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School funding still in state of flux

Staff writer

Although Gov. Sam Brownback last week signed a school funding bill designed to satisfy an earlier Kansas Supreme Court mandate to properly fund schools or shut them down July 1, county schools remain in limbo.

Lee Leiker, superintendent of USD 408, said the Supreme Court, which has ordered the attorney general to file a brief in Gannon v Kansas by April 18, has put the bill on a fast track for hearing. Attorneys for the plaintiffs must file a response by April 28.

The lawsuit was filed in 2010 by a group of school districts who alleged legislators hadn’t made “suitable provision for finance of the educational interests of the state.”

Arguments will be heard on May 10, Leiker said.

If the bill passes judicial muster, schools will remain open. If the Supreme Court rules against the bill, school districts could be shut down July 1.

The eventual court ruling will determine whether the revised funding bill satisfies the court’s earlier mandate to adequately fund Kansas schools.

The funding bill the governor signed would provide USD 408 the same amount of funding as last year, Leiker said. The district’s general fund budget for the 2015-2016 school year is $4.98 million. Some districts would get funding increases under the bill Brownback signed.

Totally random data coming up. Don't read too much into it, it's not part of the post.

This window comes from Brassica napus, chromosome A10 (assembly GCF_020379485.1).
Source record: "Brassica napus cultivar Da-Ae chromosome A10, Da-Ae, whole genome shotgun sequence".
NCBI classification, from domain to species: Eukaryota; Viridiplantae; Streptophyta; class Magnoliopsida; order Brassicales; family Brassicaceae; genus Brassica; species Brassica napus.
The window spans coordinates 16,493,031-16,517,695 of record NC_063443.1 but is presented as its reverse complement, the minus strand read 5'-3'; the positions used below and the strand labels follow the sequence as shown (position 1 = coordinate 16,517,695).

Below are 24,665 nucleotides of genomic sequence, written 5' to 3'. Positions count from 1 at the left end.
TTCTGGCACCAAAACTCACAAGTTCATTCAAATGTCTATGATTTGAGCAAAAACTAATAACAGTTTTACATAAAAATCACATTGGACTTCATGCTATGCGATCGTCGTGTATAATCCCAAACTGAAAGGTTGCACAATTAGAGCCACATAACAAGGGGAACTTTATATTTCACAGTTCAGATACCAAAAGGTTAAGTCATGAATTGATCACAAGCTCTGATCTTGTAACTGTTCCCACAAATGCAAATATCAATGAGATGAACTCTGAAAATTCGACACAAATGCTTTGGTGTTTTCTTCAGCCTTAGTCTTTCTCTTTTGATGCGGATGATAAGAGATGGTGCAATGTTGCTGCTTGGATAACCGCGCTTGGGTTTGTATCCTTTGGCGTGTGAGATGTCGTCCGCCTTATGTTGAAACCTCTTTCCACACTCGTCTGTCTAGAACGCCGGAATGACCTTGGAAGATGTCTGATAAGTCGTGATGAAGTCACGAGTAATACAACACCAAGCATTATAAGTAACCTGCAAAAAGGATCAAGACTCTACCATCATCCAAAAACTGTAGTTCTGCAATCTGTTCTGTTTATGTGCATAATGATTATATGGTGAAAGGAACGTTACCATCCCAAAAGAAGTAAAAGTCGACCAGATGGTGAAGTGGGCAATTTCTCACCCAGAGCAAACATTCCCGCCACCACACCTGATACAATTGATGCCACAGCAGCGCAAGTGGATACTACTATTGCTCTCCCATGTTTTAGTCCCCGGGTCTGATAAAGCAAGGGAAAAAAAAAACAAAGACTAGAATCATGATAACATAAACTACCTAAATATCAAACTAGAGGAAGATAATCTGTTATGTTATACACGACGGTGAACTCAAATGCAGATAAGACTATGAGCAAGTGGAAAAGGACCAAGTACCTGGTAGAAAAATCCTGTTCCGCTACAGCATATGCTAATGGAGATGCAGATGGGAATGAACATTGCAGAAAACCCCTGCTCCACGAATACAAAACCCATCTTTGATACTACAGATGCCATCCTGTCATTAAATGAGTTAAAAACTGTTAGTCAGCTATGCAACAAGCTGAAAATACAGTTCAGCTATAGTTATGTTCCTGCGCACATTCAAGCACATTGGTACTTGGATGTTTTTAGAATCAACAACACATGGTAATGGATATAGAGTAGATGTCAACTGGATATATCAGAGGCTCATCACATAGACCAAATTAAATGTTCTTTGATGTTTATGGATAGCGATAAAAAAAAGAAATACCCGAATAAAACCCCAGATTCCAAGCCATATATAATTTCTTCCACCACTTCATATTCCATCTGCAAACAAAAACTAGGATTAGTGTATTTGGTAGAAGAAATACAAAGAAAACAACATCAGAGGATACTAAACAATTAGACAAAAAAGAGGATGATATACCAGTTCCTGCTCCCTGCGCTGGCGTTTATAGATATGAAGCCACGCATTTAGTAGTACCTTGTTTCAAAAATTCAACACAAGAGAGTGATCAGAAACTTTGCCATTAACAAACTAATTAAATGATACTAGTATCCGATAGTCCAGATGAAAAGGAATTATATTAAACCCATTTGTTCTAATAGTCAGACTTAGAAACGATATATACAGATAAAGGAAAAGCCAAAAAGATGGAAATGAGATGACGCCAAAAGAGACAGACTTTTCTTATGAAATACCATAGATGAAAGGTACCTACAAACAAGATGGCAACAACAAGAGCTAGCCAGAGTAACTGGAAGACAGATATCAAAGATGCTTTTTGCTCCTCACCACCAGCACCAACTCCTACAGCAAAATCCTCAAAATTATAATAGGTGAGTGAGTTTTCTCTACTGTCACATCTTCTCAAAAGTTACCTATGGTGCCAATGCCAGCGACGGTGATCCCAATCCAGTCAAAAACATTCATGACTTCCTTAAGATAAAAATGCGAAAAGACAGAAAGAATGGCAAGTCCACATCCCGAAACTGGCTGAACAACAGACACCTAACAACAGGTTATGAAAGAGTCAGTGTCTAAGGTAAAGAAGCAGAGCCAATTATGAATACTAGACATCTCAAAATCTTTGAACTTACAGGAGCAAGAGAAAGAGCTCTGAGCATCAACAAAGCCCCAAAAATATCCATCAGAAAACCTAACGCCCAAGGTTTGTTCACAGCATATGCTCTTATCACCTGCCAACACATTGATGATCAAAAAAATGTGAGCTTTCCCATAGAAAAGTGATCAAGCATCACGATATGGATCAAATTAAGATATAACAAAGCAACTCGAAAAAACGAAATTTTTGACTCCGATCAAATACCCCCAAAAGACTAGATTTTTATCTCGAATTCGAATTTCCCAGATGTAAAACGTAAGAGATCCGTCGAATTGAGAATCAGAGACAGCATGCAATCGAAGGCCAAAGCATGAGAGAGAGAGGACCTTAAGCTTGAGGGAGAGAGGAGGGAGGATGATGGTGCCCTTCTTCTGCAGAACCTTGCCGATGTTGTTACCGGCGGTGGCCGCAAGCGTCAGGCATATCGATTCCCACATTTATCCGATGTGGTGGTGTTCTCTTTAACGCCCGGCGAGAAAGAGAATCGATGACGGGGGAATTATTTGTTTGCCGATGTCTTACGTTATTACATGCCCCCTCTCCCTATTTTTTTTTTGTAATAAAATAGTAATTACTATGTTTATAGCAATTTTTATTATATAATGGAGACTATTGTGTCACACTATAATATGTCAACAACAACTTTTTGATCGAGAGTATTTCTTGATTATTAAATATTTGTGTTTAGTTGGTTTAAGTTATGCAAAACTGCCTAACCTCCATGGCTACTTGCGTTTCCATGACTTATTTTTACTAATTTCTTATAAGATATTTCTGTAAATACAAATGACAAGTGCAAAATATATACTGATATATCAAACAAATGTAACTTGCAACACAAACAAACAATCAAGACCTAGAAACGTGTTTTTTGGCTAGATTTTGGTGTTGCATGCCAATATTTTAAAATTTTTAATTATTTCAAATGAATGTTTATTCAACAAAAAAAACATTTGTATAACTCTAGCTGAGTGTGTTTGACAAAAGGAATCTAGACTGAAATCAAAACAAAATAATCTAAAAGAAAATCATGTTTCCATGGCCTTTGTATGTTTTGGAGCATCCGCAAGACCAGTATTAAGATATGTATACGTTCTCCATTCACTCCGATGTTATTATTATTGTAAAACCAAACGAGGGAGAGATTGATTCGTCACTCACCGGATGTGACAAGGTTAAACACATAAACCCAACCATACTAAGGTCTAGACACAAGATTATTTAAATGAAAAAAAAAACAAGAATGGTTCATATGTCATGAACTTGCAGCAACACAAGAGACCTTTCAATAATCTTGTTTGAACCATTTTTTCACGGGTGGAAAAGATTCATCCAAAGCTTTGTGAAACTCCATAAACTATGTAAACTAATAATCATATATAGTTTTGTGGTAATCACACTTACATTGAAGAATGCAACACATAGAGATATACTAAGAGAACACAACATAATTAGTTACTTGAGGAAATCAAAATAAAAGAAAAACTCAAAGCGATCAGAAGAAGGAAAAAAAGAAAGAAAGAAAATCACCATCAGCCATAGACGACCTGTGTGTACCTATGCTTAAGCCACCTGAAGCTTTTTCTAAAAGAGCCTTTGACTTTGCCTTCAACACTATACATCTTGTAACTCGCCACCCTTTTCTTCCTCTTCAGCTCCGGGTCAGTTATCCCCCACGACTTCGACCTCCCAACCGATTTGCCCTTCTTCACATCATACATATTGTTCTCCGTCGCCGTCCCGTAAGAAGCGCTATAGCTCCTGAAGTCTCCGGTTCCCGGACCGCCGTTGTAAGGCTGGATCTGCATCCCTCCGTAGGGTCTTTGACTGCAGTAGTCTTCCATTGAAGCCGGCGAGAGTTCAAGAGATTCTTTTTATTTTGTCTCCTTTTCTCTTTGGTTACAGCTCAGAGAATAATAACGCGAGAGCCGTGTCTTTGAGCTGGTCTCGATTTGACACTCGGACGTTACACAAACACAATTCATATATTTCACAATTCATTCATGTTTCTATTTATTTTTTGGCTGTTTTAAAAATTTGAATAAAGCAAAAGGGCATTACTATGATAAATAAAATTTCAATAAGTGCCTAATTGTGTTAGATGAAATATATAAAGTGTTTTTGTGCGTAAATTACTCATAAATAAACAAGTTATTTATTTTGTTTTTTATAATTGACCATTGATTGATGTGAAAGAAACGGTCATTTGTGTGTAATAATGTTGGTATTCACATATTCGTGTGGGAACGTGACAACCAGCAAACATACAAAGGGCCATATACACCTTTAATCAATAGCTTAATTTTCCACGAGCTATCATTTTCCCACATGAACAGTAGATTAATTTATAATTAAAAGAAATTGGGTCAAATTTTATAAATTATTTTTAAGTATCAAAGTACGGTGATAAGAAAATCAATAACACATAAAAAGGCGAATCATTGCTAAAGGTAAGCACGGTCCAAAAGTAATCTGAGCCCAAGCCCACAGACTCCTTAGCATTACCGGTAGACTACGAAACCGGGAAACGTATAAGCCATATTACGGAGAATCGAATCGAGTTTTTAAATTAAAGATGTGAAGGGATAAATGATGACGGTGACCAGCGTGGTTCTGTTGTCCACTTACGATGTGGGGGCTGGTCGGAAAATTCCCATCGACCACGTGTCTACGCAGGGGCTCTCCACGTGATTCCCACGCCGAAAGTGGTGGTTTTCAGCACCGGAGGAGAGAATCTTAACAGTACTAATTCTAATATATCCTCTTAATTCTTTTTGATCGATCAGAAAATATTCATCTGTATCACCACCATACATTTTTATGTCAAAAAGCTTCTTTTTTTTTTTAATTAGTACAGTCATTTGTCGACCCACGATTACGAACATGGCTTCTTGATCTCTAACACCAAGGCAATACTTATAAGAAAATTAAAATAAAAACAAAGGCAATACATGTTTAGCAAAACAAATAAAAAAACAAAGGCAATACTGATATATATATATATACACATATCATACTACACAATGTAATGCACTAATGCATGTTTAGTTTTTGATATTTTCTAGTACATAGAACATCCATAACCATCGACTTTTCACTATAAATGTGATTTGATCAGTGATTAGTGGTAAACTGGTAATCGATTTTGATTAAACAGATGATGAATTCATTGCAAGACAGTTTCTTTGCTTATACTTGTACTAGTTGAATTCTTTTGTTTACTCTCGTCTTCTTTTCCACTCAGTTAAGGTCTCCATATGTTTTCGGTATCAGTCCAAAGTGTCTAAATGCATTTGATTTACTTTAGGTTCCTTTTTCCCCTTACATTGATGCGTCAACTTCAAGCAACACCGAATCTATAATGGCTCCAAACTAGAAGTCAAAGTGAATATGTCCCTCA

“We really won’t know until the Supreme Court rules,” Leiker said. “So we can’t really start negotiations.”

Unless the Supreme Court issues a decision within days of the hearing, the school district’s faculty negotiations will spill into the summer.

“Negotiations typically begin in May and we are usually completed with them prior to the end of the school year, which is near the end of May,” Leiker said.

Ron Traxson, superintendent of USD #398, said the biggest possible effect of the situation is potential school closure.

“How it will affect us directly is if they shut down the school in July,” Traxson said. “It’s really like the last couple years, you don’t know if you’re going to get money or not.”

Districts that are gaining attendance are in a bigger bind than districts that are seeing stable enrollment, Traxson said.

“The bottom line is that the bill did not address the issues that the court said to address,” Traxson said.

USD 410 Superintendent Steve Noble said, “We certainly can’t plan now. Right now, we’re going to assume we’ll have flat funding for next year with no increase. It’s important to note it’s really a decrease for our budget because our expenses will go up with no additional money — our expenses will go up with doing exactly the same things as we do now.”

USD 411 Superintendent John Fast doubts the legislature’s measure will pass muster with the Supreme Court.

“It’s a shell game within a shell game, moving funds around to allow for school funding, but for state aid districts, it’s not fair,” Fast said. “The bill shifts the tax burden back onto the locals. I don’t think that courts will approve it. It’s hard to tell right now, but I do not think that the governor’s proposal will fix the problem.”

Last modified April 13, 2016

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